Welcome to this week’s edition of Android Q&A! As always, we try to answer as many of your great questions as possible. This week, we talk about why phones are so expensive, just how secure is Android and a lot more. Let’s get started!


Question 1

How secure is Android? – Dante

Answer

At a major conference, executive chairman of Google Eric Schmidt, claimed that Android was more than iOS and while the audience didn’t quite buy it, that doesn’t change the fact that Android has several layers of security to protect users.

google verify apps defense (1) Qz

While there is a general consensus (albeit a false one) that Android is less secure than other mobile operating systems, this is not the case. Overall, both the Linux kernel for Android and the Darwin kernel for iOS are both equally vulnerable to bugs, which when exploited allow hackers to gain unauthorised access.

The bottom line is that Android isn’t any more or less secure than iOS, and if you’re not engaging in high risk behaviour (like downloading apps from sources outside the Google Play Store), you should be able to enjoy your Android phone without an issue.

For more information on Android security, check out this article.


Question 2

Google-Nexus-5-black-vs-white-aa-12

I have two Google accounts for some reason, can I merge the two into one? – Chai Pi

Answer

Yes you can, and while many videos that we found were overly complex, we’ve managed to find a very straightforward video to help you do just that. If you’d like to find out how to merge your Google accounts you can follow the link by clicking here.


Question 3

Nexus 5 ifixit teardown (3)

Why are phones so much more expensive than tablets? Most phones are $600-800 unlocked, while tablets are $2-300, why is this the case? -Anton

Answer

According to Asus’ regional director Jonahan Santaub, smaller devices like smartphones require more testing and development in order to shrink components down without affecting heat.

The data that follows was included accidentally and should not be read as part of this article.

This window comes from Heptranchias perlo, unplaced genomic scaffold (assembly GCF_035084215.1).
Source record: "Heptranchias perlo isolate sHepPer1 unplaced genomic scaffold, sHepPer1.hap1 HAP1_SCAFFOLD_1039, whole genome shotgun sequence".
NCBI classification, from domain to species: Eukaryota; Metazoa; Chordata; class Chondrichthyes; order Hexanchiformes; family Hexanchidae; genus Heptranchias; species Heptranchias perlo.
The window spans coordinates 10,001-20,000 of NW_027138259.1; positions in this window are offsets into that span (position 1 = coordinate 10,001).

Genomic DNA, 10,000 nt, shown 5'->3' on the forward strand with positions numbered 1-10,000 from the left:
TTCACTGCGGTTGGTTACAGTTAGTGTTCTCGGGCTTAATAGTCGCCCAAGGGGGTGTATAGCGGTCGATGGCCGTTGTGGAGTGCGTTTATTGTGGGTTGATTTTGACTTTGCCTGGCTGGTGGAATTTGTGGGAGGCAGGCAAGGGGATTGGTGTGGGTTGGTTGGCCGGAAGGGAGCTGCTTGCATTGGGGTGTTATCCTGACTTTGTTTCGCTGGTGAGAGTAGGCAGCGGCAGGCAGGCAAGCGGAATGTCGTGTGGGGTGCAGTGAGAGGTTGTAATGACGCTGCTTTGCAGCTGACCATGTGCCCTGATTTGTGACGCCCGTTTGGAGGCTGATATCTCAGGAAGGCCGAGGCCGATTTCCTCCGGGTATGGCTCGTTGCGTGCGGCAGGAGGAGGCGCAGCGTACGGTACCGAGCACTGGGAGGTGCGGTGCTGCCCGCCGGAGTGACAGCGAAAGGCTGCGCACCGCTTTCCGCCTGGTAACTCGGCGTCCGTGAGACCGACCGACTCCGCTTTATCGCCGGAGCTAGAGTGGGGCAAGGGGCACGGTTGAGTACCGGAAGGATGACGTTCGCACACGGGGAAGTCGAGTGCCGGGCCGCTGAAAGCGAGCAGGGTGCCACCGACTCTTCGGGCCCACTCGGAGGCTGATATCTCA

[quote qtext=”With small devices, often there’s more engineering, development, and testing required to shrink down the components without affecting the heating, for example, and still offering the best performance. I think the development and tooling costs are slightly higher.” qperson=”Asus’ regional director Jonahan Santaub” qsource=”Cnet” qposition=”center”]

While this is a valid point, we are of the opinion that it’s not the biggest factor. The demand for smartphones far exceeds tablets, and it therefore allows OEMs to charge more for phones. There’s also the problem with perception. Most people would look at an $800 tablet and claim that it is unnecessary as they can get a laptop offering greater productivity and more power for the same amount of money.


And another edition of Android Q&A comes to a close. This weekly show exists because of your great questions, so keep ‘em coming! Let us know what you’d like to see Android Authority cover, and don’t forget to send in your questions in the form below, or by commenting on the Google+ posts and Youtube videos of this show.